In verdant Heverlee, just past the Arenberg Campus, you'll find Limel. The Leuven Institute for Media and Learning, KU Leuven's video producer. However, up until a short while ago, there was one pressing issue: the lending service's limited opening hours. Ever since the Bringme Box was put in place, opening hours have increased no less than six-fold. We talked to Bert Driessens and Maarten Timmermans about increasing efficiency at Limel.
What can people come to you for?
"Limel tries to be for the KU Leuven, what a video production company is to TV," explains Bert, project manager at Limel. "We provide service in three tiers. Pick the we do you it for you tier, and our professional team will come over and do everything for you. This is our paid service. Then there's the we do it together tier, for people who want to do the work themselves. We provide information, support, equipment, and editing rooms. Thirdly, there's the basic tier, in which we offer training and workshops."
Why did you choose for a Bringme Box?
“In our we do it together tier, which includes the lending service, we were open from 12.30 pm until 2.30 pm. That wasn't long enough, of course, but we don't have the staff to guarantee the service all day long. That's when we found out about Bringme."
"Thanks to the Bringme Box, we're now open to users from 8 am until 8 pm, instead of those two measly hours around noon," says Maarten, expert multimedia collaborator at Limel. "The box is an extension of our personal lending service, not a replacement of it. Face-to-face contact allows us to explain things to people who, for example, have never used a professional camera before. That's why we ask people who reserve something for the first time to come pick it up in person. After that, they can use the box."
"The box should let things flow better so that our gear can be put to optimal use," says Bert. "Now, customers can bring a camera back immediately after they've used it, instead of hanging on to it for two weeks until they find the time to return it during opening hours."
What kind of reactions do you get from users?
"You know how it is with technology: you hardly ever get a response, except when something isn't working," laughs Maarten. "Thankfully, we've not had many spontaneous reactions: no news is good news! When I've asked them about it myself, users have all said the box makes things a whole lot easier. In any case, everyone gets the hang of it pretty quickly."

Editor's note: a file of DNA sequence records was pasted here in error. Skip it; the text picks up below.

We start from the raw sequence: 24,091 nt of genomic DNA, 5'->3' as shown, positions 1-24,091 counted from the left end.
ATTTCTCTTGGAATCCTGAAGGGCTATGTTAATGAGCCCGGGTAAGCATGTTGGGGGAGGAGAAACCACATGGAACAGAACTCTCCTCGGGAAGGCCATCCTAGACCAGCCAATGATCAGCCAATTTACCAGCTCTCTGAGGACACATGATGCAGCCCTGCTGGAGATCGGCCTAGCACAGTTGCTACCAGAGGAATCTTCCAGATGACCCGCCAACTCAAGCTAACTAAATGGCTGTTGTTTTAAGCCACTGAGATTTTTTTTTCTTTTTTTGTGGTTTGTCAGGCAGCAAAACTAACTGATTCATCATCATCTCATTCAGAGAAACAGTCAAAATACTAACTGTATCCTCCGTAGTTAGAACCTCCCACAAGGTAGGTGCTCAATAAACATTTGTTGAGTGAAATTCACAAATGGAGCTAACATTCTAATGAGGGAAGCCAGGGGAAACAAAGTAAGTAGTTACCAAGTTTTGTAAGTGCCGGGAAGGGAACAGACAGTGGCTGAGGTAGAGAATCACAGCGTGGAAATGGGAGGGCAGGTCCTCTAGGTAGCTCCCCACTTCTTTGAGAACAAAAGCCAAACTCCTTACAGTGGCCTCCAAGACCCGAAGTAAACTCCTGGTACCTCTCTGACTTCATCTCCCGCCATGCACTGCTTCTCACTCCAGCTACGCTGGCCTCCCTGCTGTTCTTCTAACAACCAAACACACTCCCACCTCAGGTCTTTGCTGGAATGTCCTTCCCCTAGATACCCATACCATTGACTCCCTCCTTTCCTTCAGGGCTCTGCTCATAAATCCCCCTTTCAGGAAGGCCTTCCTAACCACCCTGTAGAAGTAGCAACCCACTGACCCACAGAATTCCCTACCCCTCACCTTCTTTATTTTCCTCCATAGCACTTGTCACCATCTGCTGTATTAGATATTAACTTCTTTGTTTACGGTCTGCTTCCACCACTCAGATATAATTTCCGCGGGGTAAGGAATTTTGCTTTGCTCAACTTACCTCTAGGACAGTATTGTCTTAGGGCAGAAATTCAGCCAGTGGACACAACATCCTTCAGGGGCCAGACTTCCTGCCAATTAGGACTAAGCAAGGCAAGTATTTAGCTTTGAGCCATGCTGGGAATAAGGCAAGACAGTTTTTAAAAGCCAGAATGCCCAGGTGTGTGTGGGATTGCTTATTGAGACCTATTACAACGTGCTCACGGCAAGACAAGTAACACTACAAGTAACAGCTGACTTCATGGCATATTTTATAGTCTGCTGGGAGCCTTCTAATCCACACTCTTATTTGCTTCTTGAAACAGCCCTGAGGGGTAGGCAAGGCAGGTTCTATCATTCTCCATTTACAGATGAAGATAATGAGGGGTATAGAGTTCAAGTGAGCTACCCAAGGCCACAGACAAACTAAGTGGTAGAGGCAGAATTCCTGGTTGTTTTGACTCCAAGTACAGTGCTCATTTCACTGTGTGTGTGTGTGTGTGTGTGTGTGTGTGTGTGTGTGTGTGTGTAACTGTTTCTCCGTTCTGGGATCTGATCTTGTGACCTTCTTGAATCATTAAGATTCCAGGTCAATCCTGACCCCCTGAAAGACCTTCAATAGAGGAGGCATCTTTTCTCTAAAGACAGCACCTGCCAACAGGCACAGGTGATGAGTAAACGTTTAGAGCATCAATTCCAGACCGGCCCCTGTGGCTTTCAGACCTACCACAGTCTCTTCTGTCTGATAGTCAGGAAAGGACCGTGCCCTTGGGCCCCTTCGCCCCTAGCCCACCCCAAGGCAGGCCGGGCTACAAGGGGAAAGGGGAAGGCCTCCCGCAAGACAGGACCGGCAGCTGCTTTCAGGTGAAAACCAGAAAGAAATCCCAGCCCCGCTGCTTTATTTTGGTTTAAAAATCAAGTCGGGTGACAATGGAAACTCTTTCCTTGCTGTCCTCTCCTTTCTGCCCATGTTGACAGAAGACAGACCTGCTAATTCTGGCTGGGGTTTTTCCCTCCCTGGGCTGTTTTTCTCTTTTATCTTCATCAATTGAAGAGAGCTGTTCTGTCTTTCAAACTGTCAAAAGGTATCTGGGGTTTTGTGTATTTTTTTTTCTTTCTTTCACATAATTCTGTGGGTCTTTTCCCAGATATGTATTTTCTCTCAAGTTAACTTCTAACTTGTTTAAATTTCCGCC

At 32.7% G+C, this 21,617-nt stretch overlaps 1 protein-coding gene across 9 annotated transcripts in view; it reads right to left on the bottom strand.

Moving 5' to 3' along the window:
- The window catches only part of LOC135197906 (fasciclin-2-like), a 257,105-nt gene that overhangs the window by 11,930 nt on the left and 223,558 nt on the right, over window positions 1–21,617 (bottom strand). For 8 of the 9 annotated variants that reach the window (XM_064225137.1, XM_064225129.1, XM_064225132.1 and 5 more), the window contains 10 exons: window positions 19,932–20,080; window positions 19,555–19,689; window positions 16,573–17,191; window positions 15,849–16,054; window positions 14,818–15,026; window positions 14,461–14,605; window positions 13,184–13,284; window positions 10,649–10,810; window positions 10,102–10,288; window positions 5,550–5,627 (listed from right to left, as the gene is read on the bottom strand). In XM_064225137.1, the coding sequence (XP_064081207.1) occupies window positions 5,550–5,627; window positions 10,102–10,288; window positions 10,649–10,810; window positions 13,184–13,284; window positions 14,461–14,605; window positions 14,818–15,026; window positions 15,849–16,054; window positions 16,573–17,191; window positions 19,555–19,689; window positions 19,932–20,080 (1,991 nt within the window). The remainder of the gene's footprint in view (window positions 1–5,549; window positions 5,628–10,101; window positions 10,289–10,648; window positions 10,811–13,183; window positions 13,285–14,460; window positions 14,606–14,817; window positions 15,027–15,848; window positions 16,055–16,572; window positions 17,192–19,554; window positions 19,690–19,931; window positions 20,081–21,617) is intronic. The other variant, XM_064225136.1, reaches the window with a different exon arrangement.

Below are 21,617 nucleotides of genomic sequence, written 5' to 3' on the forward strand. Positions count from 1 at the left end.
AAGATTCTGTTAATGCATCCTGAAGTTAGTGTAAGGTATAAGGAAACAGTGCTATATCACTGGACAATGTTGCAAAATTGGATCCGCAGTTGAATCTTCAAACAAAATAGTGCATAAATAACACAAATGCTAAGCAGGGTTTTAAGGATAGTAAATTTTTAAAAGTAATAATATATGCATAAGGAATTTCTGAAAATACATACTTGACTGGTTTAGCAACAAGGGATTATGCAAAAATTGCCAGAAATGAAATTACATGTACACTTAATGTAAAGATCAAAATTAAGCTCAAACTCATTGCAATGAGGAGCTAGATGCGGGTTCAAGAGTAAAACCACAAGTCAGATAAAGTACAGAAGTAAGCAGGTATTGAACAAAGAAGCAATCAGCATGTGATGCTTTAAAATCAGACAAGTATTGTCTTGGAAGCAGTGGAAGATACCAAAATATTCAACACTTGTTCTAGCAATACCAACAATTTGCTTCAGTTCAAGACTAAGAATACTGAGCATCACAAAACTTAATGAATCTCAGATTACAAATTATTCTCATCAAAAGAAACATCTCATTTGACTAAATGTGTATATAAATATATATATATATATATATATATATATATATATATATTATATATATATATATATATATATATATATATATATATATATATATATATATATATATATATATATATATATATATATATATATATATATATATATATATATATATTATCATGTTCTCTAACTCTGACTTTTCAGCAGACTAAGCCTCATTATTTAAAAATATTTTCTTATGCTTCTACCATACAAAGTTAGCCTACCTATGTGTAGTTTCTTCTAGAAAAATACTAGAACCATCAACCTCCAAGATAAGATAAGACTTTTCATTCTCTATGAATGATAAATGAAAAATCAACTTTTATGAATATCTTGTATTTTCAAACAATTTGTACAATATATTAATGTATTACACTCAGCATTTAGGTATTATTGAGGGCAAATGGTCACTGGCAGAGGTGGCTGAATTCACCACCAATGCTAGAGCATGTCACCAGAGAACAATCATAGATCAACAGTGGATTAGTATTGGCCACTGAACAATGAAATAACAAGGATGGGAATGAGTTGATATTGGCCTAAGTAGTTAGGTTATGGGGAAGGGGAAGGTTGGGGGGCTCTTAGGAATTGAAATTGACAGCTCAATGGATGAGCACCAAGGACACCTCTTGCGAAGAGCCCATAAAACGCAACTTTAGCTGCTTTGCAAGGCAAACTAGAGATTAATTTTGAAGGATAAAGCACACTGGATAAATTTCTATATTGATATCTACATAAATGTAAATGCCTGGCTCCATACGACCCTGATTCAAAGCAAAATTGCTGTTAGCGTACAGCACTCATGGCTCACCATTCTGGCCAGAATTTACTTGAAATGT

"Even our colleagues who regularly order parcels have also discovered the Bringme Box," Bert laughs. "That wasn't our goal, really, but it's a nice bonus. Especially for the people in admin. All those parcels used to be delivered to reception for them to care of. For them, too, the Bringme Box means one less inconvenience."
Are there any other things you'd like to try out with the box?
"We're especially looking forward to the send option that's coming soon. Then when people at Campus Gasthuisberg, where there's also a box, want to use our gear, they won't have to come all the way over here anymore."
Would you recommend the Bringme Box?
"Absolutely. I already have," says Bert. "My wife works for the city of Leuven. She's now looking for ways of making the markets more enjoyable, taking into account the traffic plan and the parking situation. That's why I suggested they put a Bringme Box in the parking garage, so couriers can deliver their purchases there. That way, people could get their things from the box when they walk to their cars. It would be a great service."
"That's also a nice option for smaller cities," Maarten suggests. "Visitors are often lured away by large shopping malls. Using Bringme could breathe new life into small retailers."